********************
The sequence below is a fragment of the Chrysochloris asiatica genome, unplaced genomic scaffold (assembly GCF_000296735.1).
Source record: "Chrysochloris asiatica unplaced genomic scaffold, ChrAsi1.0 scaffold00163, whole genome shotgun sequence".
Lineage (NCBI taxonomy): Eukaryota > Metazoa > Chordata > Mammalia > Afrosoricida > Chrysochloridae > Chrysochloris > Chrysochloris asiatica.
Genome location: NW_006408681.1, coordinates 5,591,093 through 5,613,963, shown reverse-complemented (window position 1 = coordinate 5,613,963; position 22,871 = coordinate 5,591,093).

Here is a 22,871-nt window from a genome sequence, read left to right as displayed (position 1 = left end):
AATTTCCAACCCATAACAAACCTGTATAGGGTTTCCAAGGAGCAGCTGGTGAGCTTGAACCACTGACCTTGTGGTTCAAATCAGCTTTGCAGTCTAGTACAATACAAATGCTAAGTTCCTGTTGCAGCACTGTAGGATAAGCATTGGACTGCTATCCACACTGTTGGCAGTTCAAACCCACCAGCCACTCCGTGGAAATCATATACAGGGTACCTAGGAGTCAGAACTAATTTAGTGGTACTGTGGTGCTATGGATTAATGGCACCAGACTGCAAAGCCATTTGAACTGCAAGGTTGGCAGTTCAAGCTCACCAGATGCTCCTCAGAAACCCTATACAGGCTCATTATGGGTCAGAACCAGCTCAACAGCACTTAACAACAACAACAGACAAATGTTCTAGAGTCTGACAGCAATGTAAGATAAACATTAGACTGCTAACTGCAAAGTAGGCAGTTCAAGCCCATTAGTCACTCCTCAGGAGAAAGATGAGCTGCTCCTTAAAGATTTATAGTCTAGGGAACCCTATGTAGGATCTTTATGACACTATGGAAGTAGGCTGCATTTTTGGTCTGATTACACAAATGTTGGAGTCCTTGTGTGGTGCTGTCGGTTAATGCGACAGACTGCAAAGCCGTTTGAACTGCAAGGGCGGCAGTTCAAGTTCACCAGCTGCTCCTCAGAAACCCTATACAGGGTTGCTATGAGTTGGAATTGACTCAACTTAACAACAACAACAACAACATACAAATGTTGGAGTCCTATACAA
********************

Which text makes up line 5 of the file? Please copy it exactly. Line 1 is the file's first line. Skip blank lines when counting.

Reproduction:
Here is a 22,871-nt window from a genome sequence, read left to right as displayed (position 1 = left end):